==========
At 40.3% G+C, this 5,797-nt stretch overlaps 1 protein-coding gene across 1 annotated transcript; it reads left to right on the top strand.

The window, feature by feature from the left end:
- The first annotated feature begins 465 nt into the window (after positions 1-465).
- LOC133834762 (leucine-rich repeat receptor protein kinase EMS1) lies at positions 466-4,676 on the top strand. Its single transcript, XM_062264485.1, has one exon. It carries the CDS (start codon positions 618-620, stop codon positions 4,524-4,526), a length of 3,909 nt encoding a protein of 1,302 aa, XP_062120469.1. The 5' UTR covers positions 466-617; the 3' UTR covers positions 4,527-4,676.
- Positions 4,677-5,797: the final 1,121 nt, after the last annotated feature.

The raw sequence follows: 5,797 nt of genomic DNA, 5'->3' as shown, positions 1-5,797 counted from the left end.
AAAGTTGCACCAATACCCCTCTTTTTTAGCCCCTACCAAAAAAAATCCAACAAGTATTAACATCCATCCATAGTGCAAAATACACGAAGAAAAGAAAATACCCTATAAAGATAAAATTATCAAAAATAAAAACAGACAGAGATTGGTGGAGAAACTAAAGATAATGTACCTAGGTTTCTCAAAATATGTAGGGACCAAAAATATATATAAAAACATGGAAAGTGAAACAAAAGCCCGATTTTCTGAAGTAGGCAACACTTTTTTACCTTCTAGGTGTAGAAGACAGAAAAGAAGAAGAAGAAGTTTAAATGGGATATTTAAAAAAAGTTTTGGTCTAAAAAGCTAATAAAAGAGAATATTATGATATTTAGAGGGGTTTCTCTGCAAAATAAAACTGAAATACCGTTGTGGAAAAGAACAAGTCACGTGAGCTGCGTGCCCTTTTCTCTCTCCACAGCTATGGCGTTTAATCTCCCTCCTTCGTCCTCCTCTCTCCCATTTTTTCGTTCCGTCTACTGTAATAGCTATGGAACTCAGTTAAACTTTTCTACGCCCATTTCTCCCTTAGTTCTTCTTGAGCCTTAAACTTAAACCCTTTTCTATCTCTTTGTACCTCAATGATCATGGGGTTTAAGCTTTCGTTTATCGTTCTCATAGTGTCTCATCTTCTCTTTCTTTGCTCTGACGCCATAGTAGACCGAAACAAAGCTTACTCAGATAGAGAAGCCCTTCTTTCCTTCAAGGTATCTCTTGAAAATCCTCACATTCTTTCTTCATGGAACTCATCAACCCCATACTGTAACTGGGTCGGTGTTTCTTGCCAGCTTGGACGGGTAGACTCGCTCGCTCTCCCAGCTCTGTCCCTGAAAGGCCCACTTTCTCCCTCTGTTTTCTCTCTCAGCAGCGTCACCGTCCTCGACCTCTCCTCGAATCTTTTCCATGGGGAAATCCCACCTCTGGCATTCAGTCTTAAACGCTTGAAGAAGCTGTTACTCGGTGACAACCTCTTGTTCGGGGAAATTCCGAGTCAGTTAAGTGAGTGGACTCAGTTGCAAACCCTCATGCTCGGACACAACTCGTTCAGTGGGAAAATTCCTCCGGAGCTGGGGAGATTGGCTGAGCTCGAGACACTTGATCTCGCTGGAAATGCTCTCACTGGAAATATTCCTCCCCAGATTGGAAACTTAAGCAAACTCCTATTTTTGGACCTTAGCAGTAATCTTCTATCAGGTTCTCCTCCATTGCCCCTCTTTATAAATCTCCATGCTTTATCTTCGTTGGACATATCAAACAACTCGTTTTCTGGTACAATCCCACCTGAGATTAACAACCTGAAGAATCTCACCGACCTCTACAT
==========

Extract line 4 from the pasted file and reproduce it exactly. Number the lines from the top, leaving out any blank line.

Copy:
- LOC133834762 (leucine-rich repeat receptor protein kinase EMS1) lies at positions 466-4,676 on the top strand. Its single transcript, XM_062264485.1, has one exon. It carries the CDS (start codon positions 618-620, stop codon positions 4,524-4,526), a length of 3,909 nt encoding a protein of 1,302 aa, XP_062120469.1. The 5' UTR covers positions 466-617; the 3' UTR covers positions 4,527-4,676.